Wednesday, January 28, 2015

Seoul Station Elevated Park (Seoul Station Project 7017? The Seoul Vine?) - An Update

More about Park Won-soon's pet project, the Seoul Station Elevated Park also known as the Seoul High Line ("Diagonal crossings, High Lines, and Business Verticals (how pedestrians and businesses remodel Seoul... and vice-versa)").

It seems that marketing came up with suggestions for branding, and the good news is that we may not stick to the 'me-too' "High Line". The result could be a 'Seoul Station Project 7017'* reminiscent of the 'Culture Station Seoul 284' it steps across.

7017 echoes the dates of its inaugurations as a motorway (1970) and as a pedestrian park (2017), as well as its height (17 m), and its number of accesses (17)... 

Come on. 7017? I'm sure you could find something more exciting than this. 

As a tribute to the vinos at the origin of the project (those who occupied the walkway that will be replaced by this elevated park), I suggest "The Seoul Vine". After all, doesn't it look like a grape?






Note that exit #1 is Namdaemun Market: the recent demonstration of merchants against the project obviously paid off! It is followed by Hoehyeon-dong (#2, on the other side of Toegyero), Namsan and Hilton Hotel (#3 and #4, which will require an extension), Namdaemun (#5, with another extension), three buildings (GS Building #6, Yonsei Building #7, Seoul Square #8), Seoul Station subway (#9, it seems around the subway exit 9 too), the bus transfer zone (#10), the Culture Station Seoul 284 (#11), the future International Conference Centre (#12), the Airport Terminal (#13), Cheongpa-dong, Malli-dong, and Jungnim-dong (#14, #15, #16), Seosomun Park (#17).

Adding accesses for pedestrians makes perfect sense, but it also means adding many staircases or elevators to the cityscape, and making the main structure look more massive, less aerial than it is - not to mention of course the biomass. Furthermore, nets are considered, maybe to prevent people from jumping or throwing things at the traffic below.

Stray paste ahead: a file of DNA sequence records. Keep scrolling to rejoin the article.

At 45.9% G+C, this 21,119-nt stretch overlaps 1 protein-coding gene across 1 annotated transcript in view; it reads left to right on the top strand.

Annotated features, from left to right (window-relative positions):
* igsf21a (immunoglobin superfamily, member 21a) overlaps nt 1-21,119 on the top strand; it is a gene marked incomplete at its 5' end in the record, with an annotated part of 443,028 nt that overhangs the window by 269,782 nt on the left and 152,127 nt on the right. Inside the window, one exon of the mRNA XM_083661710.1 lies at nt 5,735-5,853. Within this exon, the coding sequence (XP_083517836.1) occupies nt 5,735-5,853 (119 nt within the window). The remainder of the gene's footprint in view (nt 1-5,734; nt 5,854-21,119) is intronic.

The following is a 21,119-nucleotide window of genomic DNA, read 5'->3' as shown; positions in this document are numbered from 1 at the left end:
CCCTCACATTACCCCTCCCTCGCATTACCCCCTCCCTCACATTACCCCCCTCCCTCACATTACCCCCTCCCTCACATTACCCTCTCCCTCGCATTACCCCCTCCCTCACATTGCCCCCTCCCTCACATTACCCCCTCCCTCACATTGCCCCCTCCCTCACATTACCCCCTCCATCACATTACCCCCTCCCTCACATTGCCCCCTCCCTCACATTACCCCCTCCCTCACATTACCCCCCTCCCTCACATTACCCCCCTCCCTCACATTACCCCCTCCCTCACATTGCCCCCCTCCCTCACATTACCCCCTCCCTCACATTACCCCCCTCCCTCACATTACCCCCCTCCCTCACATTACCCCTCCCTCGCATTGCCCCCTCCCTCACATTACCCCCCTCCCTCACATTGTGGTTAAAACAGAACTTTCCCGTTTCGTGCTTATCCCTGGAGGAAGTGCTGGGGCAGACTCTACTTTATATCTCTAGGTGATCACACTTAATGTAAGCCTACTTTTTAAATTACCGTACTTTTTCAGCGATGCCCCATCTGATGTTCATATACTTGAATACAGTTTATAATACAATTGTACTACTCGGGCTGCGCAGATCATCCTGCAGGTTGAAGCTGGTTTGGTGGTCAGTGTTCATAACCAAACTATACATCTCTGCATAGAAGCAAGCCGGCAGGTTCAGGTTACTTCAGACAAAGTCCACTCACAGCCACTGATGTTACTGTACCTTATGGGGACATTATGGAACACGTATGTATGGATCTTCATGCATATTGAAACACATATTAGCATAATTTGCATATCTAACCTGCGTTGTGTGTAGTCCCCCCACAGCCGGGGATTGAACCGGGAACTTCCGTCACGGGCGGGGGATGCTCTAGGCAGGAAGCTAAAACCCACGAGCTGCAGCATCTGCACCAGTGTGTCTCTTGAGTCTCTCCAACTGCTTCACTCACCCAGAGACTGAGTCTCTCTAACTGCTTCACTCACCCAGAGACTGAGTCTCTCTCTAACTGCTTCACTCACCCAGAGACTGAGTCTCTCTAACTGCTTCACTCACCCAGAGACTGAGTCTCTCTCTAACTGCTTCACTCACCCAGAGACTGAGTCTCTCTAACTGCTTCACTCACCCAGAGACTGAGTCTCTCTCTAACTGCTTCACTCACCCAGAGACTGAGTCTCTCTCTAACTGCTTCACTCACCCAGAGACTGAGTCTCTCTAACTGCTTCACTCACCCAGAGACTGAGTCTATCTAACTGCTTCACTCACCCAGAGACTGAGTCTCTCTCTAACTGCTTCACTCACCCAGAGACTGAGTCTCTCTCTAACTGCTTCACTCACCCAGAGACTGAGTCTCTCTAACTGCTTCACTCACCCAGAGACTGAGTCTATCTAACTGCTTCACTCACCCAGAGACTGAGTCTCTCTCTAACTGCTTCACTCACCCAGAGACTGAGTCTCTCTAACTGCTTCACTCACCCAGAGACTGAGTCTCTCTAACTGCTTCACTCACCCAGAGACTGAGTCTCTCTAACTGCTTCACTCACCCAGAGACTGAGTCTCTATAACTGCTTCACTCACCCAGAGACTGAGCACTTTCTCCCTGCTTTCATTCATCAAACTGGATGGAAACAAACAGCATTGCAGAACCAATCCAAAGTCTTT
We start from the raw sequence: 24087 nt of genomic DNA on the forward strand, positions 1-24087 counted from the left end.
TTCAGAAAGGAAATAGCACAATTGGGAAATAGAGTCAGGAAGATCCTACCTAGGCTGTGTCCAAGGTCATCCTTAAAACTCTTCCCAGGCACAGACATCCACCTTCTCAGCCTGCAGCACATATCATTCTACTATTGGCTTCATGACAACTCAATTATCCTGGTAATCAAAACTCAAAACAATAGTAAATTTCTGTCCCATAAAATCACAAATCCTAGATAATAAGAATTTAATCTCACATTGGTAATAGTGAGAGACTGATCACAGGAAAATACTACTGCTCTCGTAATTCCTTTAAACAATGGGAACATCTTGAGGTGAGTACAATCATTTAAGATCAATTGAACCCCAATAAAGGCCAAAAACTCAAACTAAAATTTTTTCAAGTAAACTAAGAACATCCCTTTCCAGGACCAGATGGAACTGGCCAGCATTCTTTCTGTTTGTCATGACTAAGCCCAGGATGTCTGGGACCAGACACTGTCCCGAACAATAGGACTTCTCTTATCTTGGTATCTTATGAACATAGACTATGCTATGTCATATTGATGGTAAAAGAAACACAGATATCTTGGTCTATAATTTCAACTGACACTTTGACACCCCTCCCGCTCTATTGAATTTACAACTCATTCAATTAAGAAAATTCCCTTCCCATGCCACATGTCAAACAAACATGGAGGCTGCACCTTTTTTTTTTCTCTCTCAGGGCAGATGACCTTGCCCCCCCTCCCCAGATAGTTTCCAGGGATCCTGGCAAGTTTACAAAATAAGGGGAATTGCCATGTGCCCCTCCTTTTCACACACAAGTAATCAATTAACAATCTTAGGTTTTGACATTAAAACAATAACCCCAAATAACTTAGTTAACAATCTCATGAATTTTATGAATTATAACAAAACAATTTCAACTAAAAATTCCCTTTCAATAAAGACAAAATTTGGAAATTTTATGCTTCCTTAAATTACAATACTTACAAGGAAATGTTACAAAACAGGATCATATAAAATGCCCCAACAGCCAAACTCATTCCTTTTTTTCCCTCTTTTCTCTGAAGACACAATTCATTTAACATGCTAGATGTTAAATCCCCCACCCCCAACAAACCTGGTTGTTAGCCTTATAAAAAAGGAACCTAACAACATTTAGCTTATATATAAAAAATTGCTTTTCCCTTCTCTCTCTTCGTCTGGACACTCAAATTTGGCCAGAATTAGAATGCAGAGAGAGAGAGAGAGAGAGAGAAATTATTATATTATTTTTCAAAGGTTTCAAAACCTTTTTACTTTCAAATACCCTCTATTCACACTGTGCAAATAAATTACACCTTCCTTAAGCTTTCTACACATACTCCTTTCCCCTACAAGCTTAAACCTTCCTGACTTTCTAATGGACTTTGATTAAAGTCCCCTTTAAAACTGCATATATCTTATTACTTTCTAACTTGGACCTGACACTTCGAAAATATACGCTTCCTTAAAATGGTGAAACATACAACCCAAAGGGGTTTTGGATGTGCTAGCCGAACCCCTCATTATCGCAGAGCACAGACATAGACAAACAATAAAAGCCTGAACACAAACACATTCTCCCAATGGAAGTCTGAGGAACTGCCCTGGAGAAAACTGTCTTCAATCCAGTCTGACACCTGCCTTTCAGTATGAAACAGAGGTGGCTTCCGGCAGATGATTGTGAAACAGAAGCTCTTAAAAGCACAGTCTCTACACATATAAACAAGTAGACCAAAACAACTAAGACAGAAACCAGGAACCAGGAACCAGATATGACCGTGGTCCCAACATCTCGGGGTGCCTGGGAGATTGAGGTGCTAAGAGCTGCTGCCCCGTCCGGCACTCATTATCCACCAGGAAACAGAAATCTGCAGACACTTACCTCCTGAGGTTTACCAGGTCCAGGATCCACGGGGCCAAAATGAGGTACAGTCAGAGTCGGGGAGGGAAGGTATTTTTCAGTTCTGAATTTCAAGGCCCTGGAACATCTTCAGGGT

And what about these new extensions towards Namsan and Namdaemun? What's the point of removing Cheonggyecheon overpass or aiming at a spot on the Unesco World Heritage List for the Seoul Fortress if you add more elevated structures next to a landmark like Sungnyemun? 

And what about the new bridge considered to accommodate the 50,000+ cars taking this elevated road every day? How far and how high will it fly?

At this stage, I'm not saying a big NO to this project, which has the potential to be both a lovely ride and an urban nonsense, but in less biblical dimensions than the elevated heresy envisioned a couple of years ago for Seochon (see "No cablecars in Bukhansan, please"). I'm simply saying this: be cautious, think about the long term impacts for the city and its citizens, and don't think you can fix a mess at ground level** by just rolling out a nice rug on top of it.

Seoul Village 2015
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* e.g. "박원순 "서울역고가 공원화는 서울역 재생 위한 것"(종합)" (Maeil Business Newspaper - 20150129)
** e.g. see previous episode.

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